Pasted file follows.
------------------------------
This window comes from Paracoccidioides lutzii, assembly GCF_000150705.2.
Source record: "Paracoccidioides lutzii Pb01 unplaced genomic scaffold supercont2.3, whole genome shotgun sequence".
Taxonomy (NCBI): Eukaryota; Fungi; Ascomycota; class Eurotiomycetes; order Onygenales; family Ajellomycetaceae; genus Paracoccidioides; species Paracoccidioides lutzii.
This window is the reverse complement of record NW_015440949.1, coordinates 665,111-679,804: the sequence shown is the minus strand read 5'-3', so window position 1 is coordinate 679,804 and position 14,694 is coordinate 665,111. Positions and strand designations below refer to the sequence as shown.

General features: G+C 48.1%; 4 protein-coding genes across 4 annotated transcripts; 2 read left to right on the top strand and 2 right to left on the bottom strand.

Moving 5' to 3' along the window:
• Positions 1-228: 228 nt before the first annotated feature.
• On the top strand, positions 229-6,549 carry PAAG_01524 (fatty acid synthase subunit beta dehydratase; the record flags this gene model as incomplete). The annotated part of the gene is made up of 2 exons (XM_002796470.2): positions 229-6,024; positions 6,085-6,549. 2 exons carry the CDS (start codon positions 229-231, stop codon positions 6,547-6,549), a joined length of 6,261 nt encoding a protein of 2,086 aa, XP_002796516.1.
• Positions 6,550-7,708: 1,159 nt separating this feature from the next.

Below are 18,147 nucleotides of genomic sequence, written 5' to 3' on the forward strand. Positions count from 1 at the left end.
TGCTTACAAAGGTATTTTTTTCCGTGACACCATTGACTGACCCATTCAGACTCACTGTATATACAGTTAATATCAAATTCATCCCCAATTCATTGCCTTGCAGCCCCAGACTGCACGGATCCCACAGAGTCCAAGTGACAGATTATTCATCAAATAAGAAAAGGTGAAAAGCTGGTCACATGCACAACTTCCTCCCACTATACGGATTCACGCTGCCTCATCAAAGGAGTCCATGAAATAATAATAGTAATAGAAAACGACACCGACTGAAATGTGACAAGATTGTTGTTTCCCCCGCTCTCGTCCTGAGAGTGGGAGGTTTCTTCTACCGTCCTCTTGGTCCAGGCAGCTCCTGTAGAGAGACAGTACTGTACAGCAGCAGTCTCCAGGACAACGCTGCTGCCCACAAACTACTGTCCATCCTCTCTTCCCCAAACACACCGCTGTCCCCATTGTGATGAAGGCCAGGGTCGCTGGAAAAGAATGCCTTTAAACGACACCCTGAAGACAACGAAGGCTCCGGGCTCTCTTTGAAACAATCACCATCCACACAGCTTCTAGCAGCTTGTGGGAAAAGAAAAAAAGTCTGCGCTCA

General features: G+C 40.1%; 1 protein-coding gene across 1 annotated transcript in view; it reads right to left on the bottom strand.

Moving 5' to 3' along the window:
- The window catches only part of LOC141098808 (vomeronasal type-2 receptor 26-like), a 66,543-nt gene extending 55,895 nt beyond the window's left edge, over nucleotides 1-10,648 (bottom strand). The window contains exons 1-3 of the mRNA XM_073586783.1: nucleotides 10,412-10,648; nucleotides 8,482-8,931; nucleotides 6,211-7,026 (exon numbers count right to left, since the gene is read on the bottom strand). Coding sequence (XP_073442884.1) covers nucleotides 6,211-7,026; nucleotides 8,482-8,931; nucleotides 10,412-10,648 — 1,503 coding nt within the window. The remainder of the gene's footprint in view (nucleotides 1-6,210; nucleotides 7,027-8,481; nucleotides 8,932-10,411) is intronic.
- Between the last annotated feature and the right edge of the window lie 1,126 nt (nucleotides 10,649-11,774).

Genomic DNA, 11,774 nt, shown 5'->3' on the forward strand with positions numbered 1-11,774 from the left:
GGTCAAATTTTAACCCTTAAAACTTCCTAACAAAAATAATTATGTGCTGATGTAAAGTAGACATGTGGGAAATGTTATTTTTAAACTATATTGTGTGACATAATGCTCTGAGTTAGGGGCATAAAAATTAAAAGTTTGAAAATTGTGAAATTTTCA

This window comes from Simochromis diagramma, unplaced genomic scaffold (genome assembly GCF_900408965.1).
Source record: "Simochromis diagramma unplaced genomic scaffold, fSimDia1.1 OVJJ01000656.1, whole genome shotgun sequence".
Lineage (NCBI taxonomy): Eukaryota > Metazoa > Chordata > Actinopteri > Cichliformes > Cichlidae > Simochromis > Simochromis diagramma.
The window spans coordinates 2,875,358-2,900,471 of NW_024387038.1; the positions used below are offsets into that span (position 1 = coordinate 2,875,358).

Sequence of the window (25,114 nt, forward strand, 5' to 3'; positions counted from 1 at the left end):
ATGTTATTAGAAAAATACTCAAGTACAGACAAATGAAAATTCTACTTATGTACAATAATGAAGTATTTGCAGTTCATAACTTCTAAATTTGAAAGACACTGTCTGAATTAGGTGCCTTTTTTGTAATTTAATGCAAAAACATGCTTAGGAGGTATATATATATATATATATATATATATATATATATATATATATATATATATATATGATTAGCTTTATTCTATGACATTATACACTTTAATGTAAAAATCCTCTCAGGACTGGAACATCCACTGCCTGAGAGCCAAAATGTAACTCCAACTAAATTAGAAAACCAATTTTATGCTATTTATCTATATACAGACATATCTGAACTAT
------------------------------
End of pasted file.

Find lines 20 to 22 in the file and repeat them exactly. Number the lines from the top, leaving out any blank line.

Lineage (NCBI taxonomy): Eukaryota > Metazoa > Chordata > Actinopteri > Cichliformes > Cichlidae > Simochromis > Simochromis diagramma.
The window spans coordinates 2,875,358-2,900,471 of NW_024387038.1; the positions used below are offsets into that span (position 1 = coordinate 2,875,358).

Sequence of the window (25,114 nt, forward strand, 5' to 3'; positions counted from 1 at the left end):